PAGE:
ABA Standard 303: Resources for Career Service Offices

May 2023

Beginning in Fall 2023, the American Bar Association will require law schools to have a plan to comply with Amended ABA Standard 303(b) and 303(c) in their program of legal education. NALP has assembled a national work group to develop best practices and provide resources to law schools to implement Amended ABA Standard 303(b) and (c).

This overview includes:

  • a brief explanation of the amended standards;
  • five steps to learn about the amended standards and how to implement them at your law school;
  • a list of initial helpful resources on the amended standards; and
  • the work group’s next steps and a call to Career Service offices to share information


A Brief Explanation of the Amended ABA Standard 303

Standard 303(b) has been revised to add that “a law school shall provide substantial opportunities to students for … (3) the development of a professional identity.” And a new subsection (c) has been added to Standard 303, providing that “[a] law school shall provide education to law students on bias, cross-cultural competency, and racism: (1) at the start of the program of legal education, and (2) at least once again before graduation.”

Professional identity focuses on the special obligations that lawyers have to their clients and society, and should involve an intentional exploration of the values, guiding principles, and well-being practices considered foundational to successful legal practice. See ABA Interpretation 303-5. Law students must also become familiar with values and responsibilities of the legal profession including the importance of cross-cultural competence to professionally responsible representation and the obligation of lawyers to promote a justice system that provides equal access and eliminates bias, discrimination, and racism in the law. See ABA Interpretation 303-6.

Implementing Amended ABA Standard 303(b) and (c) should entail a whole law school approach both in and outside of the curriculum. The development of a professional identity and education on bias, cross-cultural competence, and racism can be taught in the classroom as well as through institutional leadership, one-on-one coaching and mentoring, and legal work experiences. Career Service offices have an especially important role to play in training and educating our law students in these areas.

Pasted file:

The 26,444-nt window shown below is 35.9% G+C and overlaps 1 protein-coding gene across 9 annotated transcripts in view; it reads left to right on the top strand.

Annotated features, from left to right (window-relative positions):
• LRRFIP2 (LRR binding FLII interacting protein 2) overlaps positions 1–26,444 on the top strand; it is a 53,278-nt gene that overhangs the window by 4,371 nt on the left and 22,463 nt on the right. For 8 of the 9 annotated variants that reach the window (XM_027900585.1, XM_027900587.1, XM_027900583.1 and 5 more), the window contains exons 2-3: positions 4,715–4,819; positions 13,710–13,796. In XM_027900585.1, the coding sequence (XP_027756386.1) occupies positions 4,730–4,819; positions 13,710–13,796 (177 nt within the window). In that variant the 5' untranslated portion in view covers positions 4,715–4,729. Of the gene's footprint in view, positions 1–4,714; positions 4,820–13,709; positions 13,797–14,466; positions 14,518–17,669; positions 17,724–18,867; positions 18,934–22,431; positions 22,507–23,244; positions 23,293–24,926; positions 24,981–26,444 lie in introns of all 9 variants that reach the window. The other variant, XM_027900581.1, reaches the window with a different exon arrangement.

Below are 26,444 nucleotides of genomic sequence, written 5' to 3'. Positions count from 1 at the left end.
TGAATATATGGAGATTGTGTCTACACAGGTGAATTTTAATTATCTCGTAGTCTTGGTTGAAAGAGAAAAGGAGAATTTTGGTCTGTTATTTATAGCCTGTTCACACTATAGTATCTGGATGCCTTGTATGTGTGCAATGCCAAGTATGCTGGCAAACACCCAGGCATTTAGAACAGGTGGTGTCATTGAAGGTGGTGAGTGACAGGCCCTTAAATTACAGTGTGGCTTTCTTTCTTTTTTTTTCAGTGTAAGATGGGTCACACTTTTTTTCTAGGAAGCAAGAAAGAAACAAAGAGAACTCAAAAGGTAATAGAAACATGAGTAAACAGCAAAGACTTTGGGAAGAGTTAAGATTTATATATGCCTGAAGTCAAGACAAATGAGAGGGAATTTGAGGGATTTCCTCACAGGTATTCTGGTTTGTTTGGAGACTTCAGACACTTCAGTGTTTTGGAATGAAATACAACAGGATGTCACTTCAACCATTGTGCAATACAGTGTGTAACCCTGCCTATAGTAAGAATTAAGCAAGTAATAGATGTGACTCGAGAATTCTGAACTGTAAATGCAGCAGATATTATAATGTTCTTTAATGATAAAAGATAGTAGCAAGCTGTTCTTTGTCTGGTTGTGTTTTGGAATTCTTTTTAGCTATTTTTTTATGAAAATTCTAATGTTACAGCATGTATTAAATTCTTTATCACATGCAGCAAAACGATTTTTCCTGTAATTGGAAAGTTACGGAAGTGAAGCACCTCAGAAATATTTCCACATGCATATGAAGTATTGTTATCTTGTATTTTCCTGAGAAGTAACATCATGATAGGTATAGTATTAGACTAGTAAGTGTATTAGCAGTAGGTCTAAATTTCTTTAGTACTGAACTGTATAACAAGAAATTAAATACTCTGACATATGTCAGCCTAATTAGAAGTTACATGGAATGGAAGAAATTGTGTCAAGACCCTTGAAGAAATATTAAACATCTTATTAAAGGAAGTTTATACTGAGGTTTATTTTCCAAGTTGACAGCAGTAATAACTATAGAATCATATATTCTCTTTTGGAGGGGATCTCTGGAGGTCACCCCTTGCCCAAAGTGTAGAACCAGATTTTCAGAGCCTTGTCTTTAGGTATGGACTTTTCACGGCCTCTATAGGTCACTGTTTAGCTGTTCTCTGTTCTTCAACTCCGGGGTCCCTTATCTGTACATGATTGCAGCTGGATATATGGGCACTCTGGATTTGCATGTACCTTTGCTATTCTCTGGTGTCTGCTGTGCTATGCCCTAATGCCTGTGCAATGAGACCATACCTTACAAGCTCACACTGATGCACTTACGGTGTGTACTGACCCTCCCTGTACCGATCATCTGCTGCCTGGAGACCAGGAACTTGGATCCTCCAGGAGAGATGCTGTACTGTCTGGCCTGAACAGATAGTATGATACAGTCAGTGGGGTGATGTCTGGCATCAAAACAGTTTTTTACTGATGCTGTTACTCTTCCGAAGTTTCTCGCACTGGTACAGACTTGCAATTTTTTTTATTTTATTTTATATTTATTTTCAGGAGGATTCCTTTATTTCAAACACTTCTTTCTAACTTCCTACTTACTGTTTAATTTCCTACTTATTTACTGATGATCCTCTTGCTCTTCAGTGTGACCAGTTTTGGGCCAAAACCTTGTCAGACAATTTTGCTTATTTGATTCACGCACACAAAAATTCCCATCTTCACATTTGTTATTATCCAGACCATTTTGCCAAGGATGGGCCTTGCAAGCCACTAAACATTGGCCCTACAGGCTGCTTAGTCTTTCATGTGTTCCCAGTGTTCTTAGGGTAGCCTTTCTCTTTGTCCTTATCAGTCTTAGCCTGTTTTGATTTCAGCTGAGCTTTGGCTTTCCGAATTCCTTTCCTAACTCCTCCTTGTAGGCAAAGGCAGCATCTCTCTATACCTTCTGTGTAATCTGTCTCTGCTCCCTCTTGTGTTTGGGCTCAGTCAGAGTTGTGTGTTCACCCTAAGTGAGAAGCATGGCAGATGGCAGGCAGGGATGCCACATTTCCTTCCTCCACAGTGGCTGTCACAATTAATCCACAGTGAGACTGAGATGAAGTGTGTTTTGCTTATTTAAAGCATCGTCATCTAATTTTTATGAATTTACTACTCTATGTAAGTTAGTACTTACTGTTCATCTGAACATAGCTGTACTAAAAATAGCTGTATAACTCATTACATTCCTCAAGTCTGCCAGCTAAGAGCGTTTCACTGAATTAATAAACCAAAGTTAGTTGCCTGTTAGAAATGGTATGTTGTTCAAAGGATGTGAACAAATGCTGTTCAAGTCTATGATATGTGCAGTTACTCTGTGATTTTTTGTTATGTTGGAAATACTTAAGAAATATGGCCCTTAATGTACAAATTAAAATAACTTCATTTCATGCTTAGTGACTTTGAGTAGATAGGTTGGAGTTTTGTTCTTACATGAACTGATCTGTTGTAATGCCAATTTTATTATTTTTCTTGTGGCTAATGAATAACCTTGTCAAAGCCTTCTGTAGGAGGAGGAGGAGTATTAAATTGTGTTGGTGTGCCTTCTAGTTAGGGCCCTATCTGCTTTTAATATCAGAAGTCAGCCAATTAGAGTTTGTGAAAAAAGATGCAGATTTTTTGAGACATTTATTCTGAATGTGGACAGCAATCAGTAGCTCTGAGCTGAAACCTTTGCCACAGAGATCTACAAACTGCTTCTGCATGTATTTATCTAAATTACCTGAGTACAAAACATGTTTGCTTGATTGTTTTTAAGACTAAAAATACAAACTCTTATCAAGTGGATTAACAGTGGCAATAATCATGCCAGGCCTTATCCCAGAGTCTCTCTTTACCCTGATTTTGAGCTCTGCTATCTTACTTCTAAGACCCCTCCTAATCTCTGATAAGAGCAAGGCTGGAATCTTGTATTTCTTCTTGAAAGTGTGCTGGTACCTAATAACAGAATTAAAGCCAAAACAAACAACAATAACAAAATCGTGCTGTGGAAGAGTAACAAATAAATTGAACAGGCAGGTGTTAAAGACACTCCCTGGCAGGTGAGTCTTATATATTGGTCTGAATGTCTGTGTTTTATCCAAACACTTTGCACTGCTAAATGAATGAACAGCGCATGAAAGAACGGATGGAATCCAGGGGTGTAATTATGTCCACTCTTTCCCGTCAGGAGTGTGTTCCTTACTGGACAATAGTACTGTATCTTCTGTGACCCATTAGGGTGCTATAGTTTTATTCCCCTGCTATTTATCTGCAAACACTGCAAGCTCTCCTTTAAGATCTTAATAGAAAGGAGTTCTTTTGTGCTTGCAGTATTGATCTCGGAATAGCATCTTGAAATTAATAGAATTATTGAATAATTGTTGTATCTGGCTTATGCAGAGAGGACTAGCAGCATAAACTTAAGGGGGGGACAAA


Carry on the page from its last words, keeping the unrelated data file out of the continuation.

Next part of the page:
Five Steps to Learn about Amended ABA Standard 303 and Implement It Within Your School

1. Educate yourself on Amended ABA Standard 303. Start by reading ABA Standard 303 and the accompanying interpretations available on the ABA website. Also, check out NALP's helpful primer Revised ABA Standards 303 (b) and (c) by Louis D. Bilionis and Neil W. Hamilton in the November 2022 issue of NALP Bulletin+/PDQ.

2. Assess the work you already do that meets the requirements of Amended ABA Standard 303(b) and 303(c). Many law schools are already engaging in curricular and extra-curricular initiatives that meet the requirements of Amended ABA Standard 303(b) and 303(c).

For example, consider whether your pre-orientation or orientation programs, alumni mentoring or peer advising opportunities, mock interviews, career and practitioner panels, diversity, equity and inclusion programming, or one-on-one counseling and advising offer your law students opportunities for self-reflection, exploration of the values of the legal profession, identification of their individual values and goals, or assessment or development of key skills. These activities and many more are components of professional identity formation and a part of the work of a Career Service office.

3. Recognize that law student professional identity and education on bias, cross-cultural competence, and racism requires a whole law school approach. Share and collaborate.